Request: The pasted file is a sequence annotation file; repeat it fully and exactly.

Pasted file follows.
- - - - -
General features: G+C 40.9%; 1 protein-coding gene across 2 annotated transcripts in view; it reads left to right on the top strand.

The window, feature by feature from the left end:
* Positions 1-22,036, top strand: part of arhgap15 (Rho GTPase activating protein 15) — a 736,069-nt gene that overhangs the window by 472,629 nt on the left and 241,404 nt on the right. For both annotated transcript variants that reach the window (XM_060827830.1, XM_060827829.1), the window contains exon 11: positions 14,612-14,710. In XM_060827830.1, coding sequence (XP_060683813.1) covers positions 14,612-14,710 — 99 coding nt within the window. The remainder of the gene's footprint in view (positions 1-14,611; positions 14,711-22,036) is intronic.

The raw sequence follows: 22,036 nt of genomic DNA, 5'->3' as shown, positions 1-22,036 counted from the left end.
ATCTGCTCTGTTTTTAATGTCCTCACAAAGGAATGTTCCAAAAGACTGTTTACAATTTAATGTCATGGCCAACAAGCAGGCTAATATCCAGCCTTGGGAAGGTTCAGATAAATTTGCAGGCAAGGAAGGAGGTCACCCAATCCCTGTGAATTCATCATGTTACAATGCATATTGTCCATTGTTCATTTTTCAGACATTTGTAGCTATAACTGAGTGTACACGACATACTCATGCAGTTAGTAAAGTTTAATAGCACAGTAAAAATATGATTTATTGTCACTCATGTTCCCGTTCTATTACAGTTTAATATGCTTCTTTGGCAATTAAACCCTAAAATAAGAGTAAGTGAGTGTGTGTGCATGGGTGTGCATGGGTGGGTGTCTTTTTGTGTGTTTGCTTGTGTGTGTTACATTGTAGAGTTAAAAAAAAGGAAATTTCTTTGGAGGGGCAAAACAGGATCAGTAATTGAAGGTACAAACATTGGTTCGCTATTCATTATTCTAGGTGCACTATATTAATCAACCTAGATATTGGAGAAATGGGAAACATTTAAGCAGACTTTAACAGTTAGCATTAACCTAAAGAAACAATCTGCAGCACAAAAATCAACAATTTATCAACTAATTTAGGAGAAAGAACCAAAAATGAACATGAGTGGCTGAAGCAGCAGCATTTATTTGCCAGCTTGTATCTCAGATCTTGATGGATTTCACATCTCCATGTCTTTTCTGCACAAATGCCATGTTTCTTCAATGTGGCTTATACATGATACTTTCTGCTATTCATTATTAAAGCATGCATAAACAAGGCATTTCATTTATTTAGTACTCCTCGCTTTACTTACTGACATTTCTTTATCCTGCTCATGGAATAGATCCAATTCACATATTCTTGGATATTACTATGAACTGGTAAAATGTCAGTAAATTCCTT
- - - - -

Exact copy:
General features: G+C 40.9%; 1 protein-coding gene across 2 annotated transcripts in view; it reads left to right on the top strand.

The window, feature by feature from the left end:
* Positions 1-22,036, top strand: part of arhgap15 (Rho GTPase activating protein 15) — a 736,069-nt gene that overhangs the window by 472,629 nt on the left and 241,404 nt on the right. For both annotated transcript variants that reach the window (XM_060827830.1, XM_060827829.1), the window contains exon 11: positions 14,612-14,710. In XM_060827830.1, coding sequence (XP_060683813.1) covers positions 14,612-14,710 — 99 coding nt within the window. The remainder of the gene's footprint in view (positions 1-14,611; positions 14,711-22,036) is intronic.

The raw sequence follows: 22,036 nt of genomic DNA, 5'->3' as shown, positions 1-22,036 counted from the left end.
ATCTGCTCTGTTTTTAATGTCCTCACAAAGGAATGTTCCAAAAGACTGTTTACAATTTAATGTCATGGCCAACAAGCAGGCTAATATCCAGCCTTGGGAAGGTTCAGATAAATTTGCAGGCAAGGAAGGAGGTCACCCAATCCCTGTGAATTCATCATGTTACAATGCATATTGTCCATTGTTCATTTTTCAGACATTTGTAGCTATAACTGAGTGTACACGACATACTCATGCAGTTAGTAAAGTTTAATAGCACAGTAAAAATATGATTTATTGTCACTCATGTTCCCGTTCTATTACAGTTTAATATGCTTCTTTGGCAATTAAACCCTAAAATAAGAGTAAGTGAGTGTGTGTGCATGGGTGTGCATGGGTGGGTGTCTTTTTGTGTGTTTGCTTGTGTGTGTTACATTGTAGAGTTAAAAAAAAGGAAATTTCTTTGGAGGGGCAAAACAGGATCAGTAATTGAAGGTACAAACATTGGTTCGCTATTCATTATTCTAGGTGCACTATATTAATCAACCTAGATATTGGAGAAATGGGAAACATTTAAGCAGACTTTAACAGTTAGCATTAACCTAAAGAAACAATCTGCAGCACAAAAATCAACAATTTATCAACTAATTTAGGAGAAAGAACCAAAAATGAACATGAGTGGCTGAAGCAGCAGCATTTATTTGCCAGCTTGTATCTCAGATCTTGATGGATTTCACATCTCCATGTCTTTTCTGCACAAATGCCATGTTTCTTCAATGTGGCTTATACATGATACTTTCTGCTATTCATTATTAAAGCATGCATAAACAAGGCATTTCATTTATTTAGTACTCCTCGCTTTACTTACTGACATTTCTTTATCCTGCTCATGGAATAGATCCAATTCACATATTCTTGGATATTACTATGAACTGGTAAAATGTCAGTAAATTCCTT